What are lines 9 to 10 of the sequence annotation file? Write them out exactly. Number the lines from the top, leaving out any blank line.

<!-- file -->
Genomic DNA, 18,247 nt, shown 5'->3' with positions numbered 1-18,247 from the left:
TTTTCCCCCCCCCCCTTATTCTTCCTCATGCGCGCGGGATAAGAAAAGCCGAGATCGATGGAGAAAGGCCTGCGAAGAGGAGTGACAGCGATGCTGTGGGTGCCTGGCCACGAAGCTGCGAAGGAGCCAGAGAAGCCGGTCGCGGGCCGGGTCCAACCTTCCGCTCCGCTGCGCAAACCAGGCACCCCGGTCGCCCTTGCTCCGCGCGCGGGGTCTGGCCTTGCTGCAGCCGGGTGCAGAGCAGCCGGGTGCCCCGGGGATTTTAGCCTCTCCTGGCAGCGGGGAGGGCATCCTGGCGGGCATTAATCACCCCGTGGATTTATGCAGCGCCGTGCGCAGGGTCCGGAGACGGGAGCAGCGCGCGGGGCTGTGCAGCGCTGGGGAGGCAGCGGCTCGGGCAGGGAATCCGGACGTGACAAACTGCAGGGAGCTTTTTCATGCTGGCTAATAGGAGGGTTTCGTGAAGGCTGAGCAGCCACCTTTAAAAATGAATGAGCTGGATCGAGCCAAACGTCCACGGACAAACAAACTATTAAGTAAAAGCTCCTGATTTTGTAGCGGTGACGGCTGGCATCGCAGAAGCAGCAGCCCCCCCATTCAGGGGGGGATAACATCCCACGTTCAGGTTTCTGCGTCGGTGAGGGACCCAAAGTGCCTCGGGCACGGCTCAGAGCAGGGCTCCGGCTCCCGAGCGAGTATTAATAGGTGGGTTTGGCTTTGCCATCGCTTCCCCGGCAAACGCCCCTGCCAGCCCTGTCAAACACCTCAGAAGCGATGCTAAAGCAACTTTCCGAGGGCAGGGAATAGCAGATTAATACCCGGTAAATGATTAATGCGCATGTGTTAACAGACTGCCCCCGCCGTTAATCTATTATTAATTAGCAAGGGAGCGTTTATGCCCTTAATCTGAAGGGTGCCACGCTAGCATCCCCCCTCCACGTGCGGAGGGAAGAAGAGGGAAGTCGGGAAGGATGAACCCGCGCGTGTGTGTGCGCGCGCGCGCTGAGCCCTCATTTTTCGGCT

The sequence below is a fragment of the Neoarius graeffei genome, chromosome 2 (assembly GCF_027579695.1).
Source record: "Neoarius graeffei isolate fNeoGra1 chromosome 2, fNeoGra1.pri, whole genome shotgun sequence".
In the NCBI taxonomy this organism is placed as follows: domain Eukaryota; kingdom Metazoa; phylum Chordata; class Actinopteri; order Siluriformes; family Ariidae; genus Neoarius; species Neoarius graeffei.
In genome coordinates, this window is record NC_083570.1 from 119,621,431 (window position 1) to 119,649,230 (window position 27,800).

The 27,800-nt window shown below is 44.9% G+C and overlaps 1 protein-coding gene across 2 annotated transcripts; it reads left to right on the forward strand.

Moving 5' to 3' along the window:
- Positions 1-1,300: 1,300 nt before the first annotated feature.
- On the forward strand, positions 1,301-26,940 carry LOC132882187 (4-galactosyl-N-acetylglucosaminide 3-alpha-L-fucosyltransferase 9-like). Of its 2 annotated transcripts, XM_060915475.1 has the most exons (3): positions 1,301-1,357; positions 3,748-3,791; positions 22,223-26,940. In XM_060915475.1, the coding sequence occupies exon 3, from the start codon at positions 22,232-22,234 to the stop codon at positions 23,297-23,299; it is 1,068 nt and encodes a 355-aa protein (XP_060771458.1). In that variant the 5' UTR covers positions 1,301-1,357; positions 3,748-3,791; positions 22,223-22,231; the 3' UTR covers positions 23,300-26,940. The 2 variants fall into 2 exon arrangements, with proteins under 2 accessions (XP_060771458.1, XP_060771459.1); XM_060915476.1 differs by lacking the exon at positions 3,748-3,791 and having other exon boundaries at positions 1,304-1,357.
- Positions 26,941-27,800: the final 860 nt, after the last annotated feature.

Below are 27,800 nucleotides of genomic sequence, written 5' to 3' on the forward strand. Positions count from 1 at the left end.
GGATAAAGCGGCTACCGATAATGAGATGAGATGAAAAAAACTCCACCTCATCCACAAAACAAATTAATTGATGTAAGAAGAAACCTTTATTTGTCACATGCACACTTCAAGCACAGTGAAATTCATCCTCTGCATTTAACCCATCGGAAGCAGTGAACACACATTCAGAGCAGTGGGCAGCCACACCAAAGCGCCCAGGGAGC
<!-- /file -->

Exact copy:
- Positions 1-1,300: 1,300 nt before the first annotated feature.
- On the forward strand, positions 1,301-26,940 carry LOC132882187 (4-galactosyl-N-acetylglucosaminide 3-alpha-L-fucosyltransferase 9-like). Of its 2 annotated transcripts, XM_060915475.1 has the most exons (3): positions 1,301-1,357; positions 3,748-3,791; positions 22,223-26,940. In XM_060915475.1, the coding sequence occupies exon 3, from the start codon at positions 22,232-22,234 to the stop codon at positions 23,297-23,299; it is 1,068 nt and encodes a 355-aa protein (XP_060771458.1). In that variant the 5' UTR covers positions 1,301-1,357; positions 3,748-3,791; positions 22,223-22,231; the 3' UTR covers positions 23,300-26,940. The 2 variants fall into 2 exon arrangements, with proteins under 2 accessions (XP_060771458.1, XP_060771459.1); XM_060915476.1 differs by lacking the exon at positions 3,748-3,791 and having other exon boundaries at positions 1,304-1,357.